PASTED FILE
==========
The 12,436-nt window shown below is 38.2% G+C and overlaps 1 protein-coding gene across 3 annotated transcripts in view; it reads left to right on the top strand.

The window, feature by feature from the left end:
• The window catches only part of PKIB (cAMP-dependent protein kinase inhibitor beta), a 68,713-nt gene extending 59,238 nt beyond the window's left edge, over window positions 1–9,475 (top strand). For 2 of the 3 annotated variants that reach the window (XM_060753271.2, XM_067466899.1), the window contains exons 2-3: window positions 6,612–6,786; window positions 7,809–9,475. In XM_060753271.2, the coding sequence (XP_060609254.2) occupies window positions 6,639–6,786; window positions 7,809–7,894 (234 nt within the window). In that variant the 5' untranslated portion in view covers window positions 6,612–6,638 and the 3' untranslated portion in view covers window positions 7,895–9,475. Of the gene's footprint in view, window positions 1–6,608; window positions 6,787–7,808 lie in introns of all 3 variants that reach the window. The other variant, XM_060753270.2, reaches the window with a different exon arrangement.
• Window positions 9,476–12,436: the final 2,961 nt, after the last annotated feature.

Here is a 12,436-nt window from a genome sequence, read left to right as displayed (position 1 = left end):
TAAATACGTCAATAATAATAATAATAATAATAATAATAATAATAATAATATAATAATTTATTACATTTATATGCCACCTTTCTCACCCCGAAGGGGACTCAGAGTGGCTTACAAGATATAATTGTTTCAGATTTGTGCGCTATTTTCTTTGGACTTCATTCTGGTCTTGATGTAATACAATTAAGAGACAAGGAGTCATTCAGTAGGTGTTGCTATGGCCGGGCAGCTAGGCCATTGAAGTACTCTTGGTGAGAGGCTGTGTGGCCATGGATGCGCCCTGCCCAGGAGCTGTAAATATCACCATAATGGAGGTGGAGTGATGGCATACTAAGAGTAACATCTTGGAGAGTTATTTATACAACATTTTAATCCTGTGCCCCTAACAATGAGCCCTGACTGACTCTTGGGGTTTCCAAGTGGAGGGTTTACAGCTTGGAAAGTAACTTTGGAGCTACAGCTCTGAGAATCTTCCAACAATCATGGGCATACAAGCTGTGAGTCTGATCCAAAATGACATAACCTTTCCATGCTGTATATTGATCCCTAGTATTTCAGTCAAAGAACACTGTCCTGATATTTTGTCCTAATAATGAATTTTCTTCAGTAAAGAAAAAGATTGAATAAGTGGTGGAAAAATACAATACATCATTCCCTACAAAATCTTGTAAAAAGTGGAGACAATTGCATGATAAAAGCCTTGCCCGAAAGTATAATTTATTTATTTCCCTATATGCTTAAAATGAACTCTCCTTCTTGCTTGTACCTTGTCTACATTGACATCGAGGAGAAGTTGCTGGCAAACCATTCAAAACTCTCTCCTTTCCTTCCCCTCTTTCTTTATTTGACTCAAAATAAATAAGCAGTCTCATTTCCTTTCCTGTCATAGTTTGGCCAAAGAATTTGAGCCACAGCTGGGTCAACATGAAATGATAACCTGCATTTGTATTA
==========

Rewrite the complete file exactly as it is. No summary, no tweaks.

The 12,436-nt window shown below is 38.2% G+C and overlaps 1 protein-coding gene across 3 annotated transcripts in view; it reads left to right on the top strand.

The window, feature by feature from the left end:
• The window catches only part of PKIB (cAMP-dependent protein kinase inhibitor beta), a 68,713-nt gene extending 59,238 nt beyond the window's left edge, over window positions 1–9,475 (top strand). For 2 of the 3 annotated variants that reach the window (XM_060753271.2, XM_067466899.1), the window contains exons 2-3: window positions 6,612–6,786; window positions 7,809–9,475. In XM_060753271.2, the coding sequence (XP_060609254.2) occupies window positions 6,639–6,786; window positions 7,809–7,894 (234 nt within the window). In that variant the 5' untranslated portion in view covers window positions 6,612–6,638 and the 3' untranslated portion in view covers window positions 7,895–9,475. Of the gene's footprint in view, window positions 1–6,608; window positions 6,787–7,808 lie in introns of all 3 variants that reach the window. The other variant, XM_060753270.2, reaches the window with a different exon arrangement.
• Window positions 9,476–12,436: the final 2,961 nt, after the last annotated feature.

Here is a 12,436-nt window from a genome sequence, read left to right as displayed (position 1 = left end):
TAAATACGTCAATAATAATAATAATAATAATAATAATAATAATAATAATATAATAATTTATTACATTTATATGCCACCTTTCTCACCCCGAAGGGGACTCAGAGTGGCTTACAAGATATAATTGTTTCAGATTTGTGCGCTATTTTCTTTGGACTTCATTCTGGTCTTGATGTAATACAATTAAGAGACAAGGAGTCATTCAGTAGGTGTTGCTATGGCCGGGCAGCTAGGCCATTGAAGTACTCTTGGTGAGAGGCTGTGTGGCCATGGATGCGCCCTGCCCAGGAGCTGTAAATATCACCATAATGGAGGTGGAGTGATGGCATACTAAGAGTAACATCTTGGAGAGTTATTTATACAACATTTTAATCCTGTGCCCCTAACAATGAGCCCTGACTGACTCTTGGGGTTTCCAAGTGGAGGGTTTACAGCTTGGAAAGTAACTTTGGAGCTACAGCTCTGAGAATCTTCCAACAATCATGGGCATACAAGCTGTGAGTCTGATCCAAAATGACATAACCTTTCCATGCTGTATATTGATCCCTAGTATTTCAGTCAAAGAACACTGTCCTGATATTTTGTCCTAATAATGAATTTTCTTCAGTAAAGAAAAAGATTGAATAAGTGGTGGAAAAATACAATACATCATTCCCTACAAAATCTTGTAAAAAGTGGAGACAATTGCATGATAAAAGCCTTGCCCGAAAGTATAATTTATTTATTTCCCTATATGCTTAAAATGAACTCTCCTTCTTGCTTGTACCTTGTCTACATTGACATCGAGGAGAAGTTGCTGGCAAACCATTCAAAACTCTCTCCTTTCCTTCCCCTCTTTCTTTATTTGACTCAAAATAAATAAGCAGTCTCATTTCCTTTCCTGTCATAGTTTGGCCAAAGAATTTGAGCCACAGCTGGGTCAACATGAAATGATAACCTGCATTTGTATTA